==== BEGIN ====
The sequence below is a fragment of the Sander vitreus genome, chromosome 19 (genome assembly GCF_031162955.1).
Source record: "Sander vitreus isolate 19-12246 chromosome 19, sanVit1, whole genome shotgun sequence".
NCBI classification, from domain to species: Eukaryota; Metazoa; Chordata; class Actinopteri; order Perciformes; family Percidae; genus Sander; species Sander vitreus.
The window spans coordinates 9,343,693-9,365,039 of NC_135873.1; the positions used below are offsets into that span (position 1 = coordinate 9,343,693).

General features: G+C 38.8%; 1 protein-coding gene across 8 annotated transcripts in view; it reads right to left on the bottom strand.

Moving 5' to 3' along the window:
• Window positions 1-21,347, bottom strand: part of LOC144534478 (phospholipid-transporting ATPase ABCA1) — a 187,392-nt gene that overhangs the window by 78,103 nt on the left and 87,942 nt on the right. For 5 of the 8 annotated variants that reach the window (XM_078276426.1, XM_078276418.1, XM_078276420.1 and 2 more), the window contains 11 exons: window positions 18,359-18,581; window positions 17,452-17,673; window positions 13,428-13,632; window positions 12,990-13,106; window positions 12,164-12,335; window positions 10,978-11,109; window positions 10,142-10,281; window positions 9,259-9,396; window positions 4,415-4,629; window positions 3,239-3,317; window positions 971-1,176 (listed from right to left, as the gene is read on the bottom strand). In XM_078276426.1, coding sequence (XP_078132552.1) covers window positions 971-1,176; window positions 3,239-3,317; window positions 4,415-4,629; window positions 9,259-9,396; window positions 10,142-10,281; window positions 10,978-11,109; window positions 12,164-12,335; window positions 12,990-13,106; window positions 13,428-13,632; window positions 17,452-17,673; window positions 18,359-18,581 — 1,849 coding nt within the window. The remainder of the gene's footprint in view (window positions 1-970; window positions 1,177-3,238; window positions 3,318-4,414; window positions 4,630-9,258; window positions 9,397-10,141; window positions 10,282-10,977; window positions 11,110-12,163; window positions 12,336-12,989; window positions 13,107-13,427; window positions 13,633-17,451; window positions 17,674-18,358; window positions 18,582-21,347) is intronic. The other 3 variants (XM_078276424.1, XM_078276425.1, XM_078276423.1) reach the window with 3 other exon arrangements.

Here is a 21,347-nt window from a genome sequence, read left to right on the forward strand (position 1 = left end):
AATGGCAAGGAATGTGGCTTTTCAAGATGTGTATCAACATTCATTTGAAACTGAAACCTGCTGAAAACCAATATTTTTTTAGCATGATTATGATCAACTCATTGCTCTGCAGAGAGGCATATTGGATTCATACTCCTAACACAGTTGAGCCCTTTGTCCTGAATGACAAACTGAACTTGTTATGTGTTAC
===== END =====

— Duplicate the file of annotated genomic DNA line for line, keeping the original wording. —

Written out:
The sequence below is a fragment of the Sander vitreus genome, chromosome 19 (genome assembly GCF_031162955.1).
Source record: "Sander vitreus isolate 19-12246 chromosome 19, sanVit1, whole genome shotgun sequence".
NCBI classification, from domain to species: Eukaryota; Metazoa; Chordata; class Actinopteri; order Perciformes; family Percidae; genus Sander; species Sander vitreus.
The window spans coordinates 9,343,693-9,365,039 of NC_135873.1; the positions used below are offsets into that span (position 1 = coordinate 9,343,693).

General features: G+C 38.8%; 1 protein-coding gene across 8 annotated transcripts in view; it reads right to left on the bottom strand.

Moving 5' to 3' along the window:
• Window positions 1-21,347, bottom strand: part of LOC144534478 (phospholipid-transporting ATPase ABCA1) — a 187,392-nt gene that overhangs the window by 78,103 nt on the left and 87,942 nt on the right. For 5 of the 8 annotated variants that reach the window (XM_078276426.1, XM_078276418.1, XM_078276420.1 and 2 more), the window contains 11 exons: window positions 18,359-18,581; window positions 17,452-17,673; window positions 13,428-13,632; window positions 12,990-13,106; window positions 12,164-12,335; window positions 10,978-11,109; window positions 10,142-10,281; window positions 9,259-9,396; window positions 4,415-4,629; window positions 3,239-3,317; window positions 971-1,176 (listed from right to left, as the gene is read on the bottom strand). In XM_078276426.1, coding sequence (XP_078132552.1) covers window positions 971-1,176; window positions 3,239-3,317; window positions 4,415-4,629; window positions 9,259-9,396; window positions 10,142-10,281; window positions 10,978-11,109; window positions 12,164-12,335; window positions 12,990-13,106; window positions 13,428-13,632; window positions 17,452-17,673; window positions 18,359-18,581 — 1,849 coding nt within the window. The remainder of the gene's footprint in view (window positions 1-970; window positions 1,177-3,238; window positions 3,318-4,414; window positions 4,630-9,258; window positions 9,397-10,141; window positions 10,282-10,977; window positions 11,110-12,163; window positions 12,336-12,989; window positions 13,107-13,427; window positions 13,633-17,451; window positions 17,674-18,358; window positions 18,582-21,347) is intronic. The other 3 variants (XM_078276424.1, XM_078276425.1, XM_078276423.1) reach the window with 3 other exon arrangements.

Here is a 21,347-nt window from a genome sequence, read left to right on the forward strand (position 1 = left end):
AATGGCAAGGAATGTGGCTTTTCAAGATGTGTATCAACATTCATTTGAAACTGAAACCTGCTGAAAACCAATATTTTTTTAGCATGATTATGATCAACTCATTGCTCTGCAGAGAGGCATATTGGATTCATACTCCTAACACAGTTGAGCCCTTTGTCCTGAATGACAAACTGAACTTGTTATGTGTTAC